When HaT first came on the scene, they declared that they wished to make sets that complemented and expanded on others already available, and that they would cover some of the more unusual subjects. The choice of Mamelukes for their first set certainly underlined that commitment. Though a very well known unit in Napoleon's army, and surely its most exotic, they were never more than 250 men strong, and in 1805 there were probably around half that number in existence.
For their first set HaT established the pattern that they were to stick to with later production. Namely to make good quality figures in a small number of poses, thereby keeping the cost of development down and allowing more sets to be produced covering subjects that might never have seen the light of day otherwise. The four poses in this set are fair enough, with all the men clearly in the midst of battle, sabres drawn. Some are more suitable for charging, while others seem to be in close-quarters combat - a good mix.
The 'uniform', such as it was, has been properly sculpted here, though the Mamelukes themselves displayed a great variety of costume. The figures wear the cap surrounded by a turban, a shirt and waistcoat, a sash round the waist and the baggy charoual-style trousers. While not universal it is fair to say this is the most typical dress of these warriors. No attempt has been made to engrave any decoration on the clothes, but since this decoration was often very intricate and largely down to the taste of the individual this is as it should be. The only criticism we would make is with the headress, which should have an aigrette of one style or another, but in fact has a long slender strip. This over-simplification is prone to breaking off as these figures are cast in quite a hard plastic.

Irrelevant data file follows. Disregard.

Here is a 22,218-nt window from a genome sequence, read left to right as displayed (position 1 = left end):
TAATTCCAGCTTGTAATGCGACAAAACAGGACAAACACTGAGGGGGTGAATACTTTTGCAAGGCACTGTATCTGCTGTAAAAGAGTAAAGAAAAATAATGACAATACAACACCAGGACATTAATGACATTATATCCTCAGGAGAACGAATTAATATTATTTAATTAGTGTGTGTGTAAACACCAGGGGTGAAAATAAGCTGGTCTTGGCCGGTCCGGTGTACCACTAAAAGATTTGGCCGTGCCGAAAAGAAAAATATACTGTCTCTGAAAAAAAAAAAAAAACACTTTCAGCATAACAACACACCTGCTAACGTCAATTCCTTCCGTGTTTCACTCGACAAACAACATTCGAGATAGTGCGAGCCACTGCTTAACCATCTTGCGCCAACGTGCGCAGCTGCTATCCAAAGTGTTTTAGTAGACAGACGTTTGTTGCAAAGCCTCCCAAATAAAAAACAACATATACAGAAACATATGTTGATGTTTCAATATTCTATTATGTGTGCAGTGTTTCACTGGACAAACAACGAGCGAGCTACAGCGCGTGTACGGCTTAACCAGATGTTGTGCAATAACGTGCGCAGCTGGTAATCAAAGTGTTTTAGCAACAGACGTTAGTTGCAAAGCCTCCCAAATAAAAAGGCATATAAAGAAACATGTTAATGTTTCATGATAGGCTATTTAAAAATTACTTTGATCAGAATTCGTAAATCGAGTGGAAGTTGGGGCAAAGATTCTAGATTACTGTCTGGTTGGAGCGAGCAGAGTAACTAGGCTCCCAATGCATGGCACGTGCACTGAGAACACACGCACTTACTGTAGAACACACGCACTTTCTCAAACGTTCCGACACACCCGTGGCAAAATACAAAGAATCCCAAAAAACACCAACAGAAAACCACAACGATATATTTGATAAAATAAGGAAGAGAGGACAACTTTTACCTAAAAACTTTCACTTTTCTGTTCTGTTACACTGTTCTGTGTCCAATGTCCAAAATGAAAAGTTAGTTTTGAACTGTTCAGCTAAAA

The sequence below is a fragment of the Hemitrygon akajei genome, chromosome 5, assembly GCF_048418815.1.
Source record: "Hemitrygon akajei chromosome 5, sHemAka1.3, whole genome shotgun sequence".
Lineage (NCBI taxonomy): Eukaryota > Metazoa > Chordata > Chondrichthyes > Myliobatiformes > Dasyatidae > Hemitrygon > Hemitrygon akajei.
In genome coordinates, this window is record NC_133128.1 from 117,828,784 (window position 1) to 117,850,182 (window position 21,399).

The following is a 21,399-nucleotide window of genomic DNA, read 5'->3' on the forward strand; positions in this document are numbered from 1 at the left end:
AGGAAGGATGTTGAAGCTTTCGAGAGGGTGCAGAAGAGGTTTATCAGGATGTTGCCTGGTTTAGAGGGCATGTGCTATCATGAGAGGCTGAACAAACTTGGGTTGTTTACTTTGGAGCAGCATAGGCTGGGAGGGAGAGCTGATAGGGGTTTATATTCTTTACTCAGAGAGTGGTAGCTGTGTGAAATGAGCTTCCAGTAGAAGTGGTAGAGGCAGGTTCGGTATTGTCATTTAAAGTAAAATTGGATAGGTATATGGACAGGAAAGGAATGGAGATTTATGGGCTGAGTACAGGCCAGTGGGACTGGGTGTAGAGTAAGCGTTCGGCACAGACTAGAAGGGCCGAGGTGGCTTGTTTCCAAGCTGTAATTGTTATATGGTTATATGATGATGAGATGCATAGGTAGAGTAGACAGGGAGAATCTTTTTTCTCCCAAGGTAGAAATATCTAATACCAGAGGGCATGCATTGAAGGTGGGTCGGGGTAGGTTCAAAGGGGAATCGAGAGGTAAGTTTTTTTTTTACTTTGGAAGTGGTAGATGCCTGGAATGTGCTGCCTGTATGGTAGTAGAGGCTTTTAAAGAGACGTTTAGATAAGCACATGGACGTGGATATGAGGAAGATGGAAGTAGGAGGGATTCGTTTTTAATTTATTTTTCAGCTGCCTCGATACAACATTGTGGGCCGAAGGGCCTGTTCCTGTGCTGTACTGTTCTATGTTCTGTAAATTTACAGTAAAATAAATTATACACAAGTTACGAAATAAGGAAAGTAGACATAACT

All the figures carry the scimitar and each has a brace of pistols tucked into his waist sash. In addition the records show that these men were issued with muskets (blunderbusses to begin with) and either a mace or a short axe. While none of these figures have such weapons, we feel it is the sabre-waving Mameluke that is most appropriate and so their exclusion is not important.
The horses are quite a letdown. The poses seem very fixed and unnatural, and there is no texture to their hides. Indeed they look like a simplistic computer-drawn image with a couple of very artificial-looking folds in an otherwise perfectly smooth surface. Horse furniture for the Mamelukes seems to have been quite diverse, but the cloths on these beasts are not wrong although very plain. Two pistols were housed in front of the saddle, and some unusual leather (?) decorations are to be found on the animal's hind quarters, which do indeed appear in some contemporary illustrations. However we would have liked to have seen the saddles with high front and back, which was the style usually, but not always, employed by these men.
The sculpting of the men, while not as poor as the horses, is still a little flat and 'clinical'. However the detail is not bad, and a good paint job will go some way to breath life into them. As with most other manufacturers, HaT had a lot to learn when they produced their first sets, and it shows here. Nonetheless a fascinating group of soldiers and a promising start for a genuinely innovative product line.